Copenhagen-based Norwegian architect ‘s aesthetic is minimalist and contained with a sense of luxury in her materials like the marble that features prominently in her work. This townhouse in the water-bound neighbourhood of Holmen in Copenhagen sits within the historic grounds of the Royal Naval Base and Dockyards. The home is elegant in its restraint with a limited colour palette and a play between rough and smooth, old and new, pure and sensual.
I’m not sure which I prefer – this structure, the pool, or the fact that this is in Mexico. Architecture by . Tepoztlán is a small town nestled between rocky cliffs located to the South of Mexico City. Located in this incredible context and surrounded by an astonishing landscape, the Tepoztlán Lounge is the first building completed of a larger project that includes a series of bungalows of different sizes and designs, which can be rented by years, months or days. The lounge is set to be a central communal space for leisure in nature, and is located in the perimeter of a stunning lawn. The project is a balance between interior and exterior, a construction of an in-between condition, an inhabitable threshold, which becomes the main space of the project; the limits between the open and the contained space merge to produce a single architectural entity.
The design establishes three separate living quarters designed in accordance to the three intended uses of the space. The first holds an open bar with a kitchenette, together with restrooms and dressing rooms; the second is a play area for children that can also be used as a reading room when temperatures drop at night; and finally the largest container is the living area – an enclosed, tempered and comfortable space for conversation, TV, etc.
While the three built containers give continuity to the central space by means of their use and space, the adjacent patios qualify it, while providing diversity and idiosyncrasy to open space. The design of the swimming pool is part of this same intervention, and responds to the desire to characterize the spaces. Its formalization resonates with the layout of the lounge, while incorporating by its nature the possibility of a multiplicity of ways of using water.
Architect on Site: Eugenio Eraña. Collaborators: Tomas Clara, Manuel Tojal. Structural Engineer: Ricardo Camacho Photos: Diego Berruecos, Sandra Pereznieto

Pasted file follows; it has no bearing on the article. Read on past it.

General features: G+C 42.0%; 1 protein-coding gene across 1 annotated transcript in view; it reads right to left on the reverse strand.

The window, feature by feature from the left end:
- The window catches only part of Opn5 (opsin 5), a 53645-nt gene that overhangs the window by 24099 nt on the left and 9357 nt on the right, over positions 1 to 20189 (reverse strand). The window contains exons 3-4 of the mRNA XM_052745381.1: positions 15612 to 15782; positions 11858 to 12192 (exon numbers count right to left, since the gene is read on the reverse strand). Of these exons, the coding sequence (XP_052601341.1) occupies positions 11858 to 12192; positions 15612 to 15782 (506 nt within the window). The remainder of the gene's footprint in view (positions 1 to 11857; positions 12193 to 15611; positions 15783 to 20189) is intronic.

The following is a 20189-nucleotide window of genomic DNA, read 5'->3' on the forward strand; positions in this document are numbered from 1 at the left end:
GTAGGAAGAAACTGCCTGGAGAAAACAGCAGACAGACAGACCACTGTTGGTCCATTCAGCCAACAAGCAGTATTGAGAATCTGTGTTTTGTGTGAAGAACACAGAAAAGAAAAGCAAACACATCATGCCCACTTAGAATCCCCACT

I don’t know about your part of the world but here in Australia “Hamptons” can be a dirty word. There is a group of people who will paint any piece of old furniture white, toss in a mix of coastal influences and load the look down with disparate blue and white china and throw cushions. Rugs will be striped, pineapples and parrots may or may not appear (an Australian touch perhaps?) and the only deviation from the universal blue and white palette is the occasional soft grey (usually painted over old kitchen cupboards). Then there are those who despise this faux Hamptonization of the local vernacular architecture. They believe the Hamptons look looks best in, well, the Hamptons … where meanwhile there is a change afoot. This modern barn home (yes actually on Long Island) by breaks the stereotypes. No clichéd blue and white, no beachy-keen tchotchkes or striped cotton rugs. Instead there is a wonderfully airy and bright home, richly textured, approachable and sophisticated, simple yet beautiful and as for the outside space … the perfect spot to spend your summer. A new Hamptons look I wouldn’t mind being adopted in other parts.
This industrial loft-y home in Montreal’s Mount Royal neighbourhood is the home and workspace of architect and her family. It’s brilliant U-shaped design allows the urban environment to be blocked off and for the outdoors to be enjoyed in peace. I love courtyards!! And with lots of sliding and garage-style doors, it brings the outside right in. In this climate, this is a unique feature that makes this a really special home.
Light reacting with the surfaces of this house just like light bouncing onto clouds, that was the concept behind this house in Sydney’s Bondi Beach. Openings facing east allow sunshine to pour in, while a courtyard at the centre of the two sections of the building increases the flow even more. With the downstairs dedicated to public spaces, including a double height living area, the upper level’s bedrooms, timber batterned for privacy, are accessed by a staircase and walkway beneath a glass skylight. There’s that word again … “light”. It’s what this fabulous contemporary home is all about. Cloud House, again by .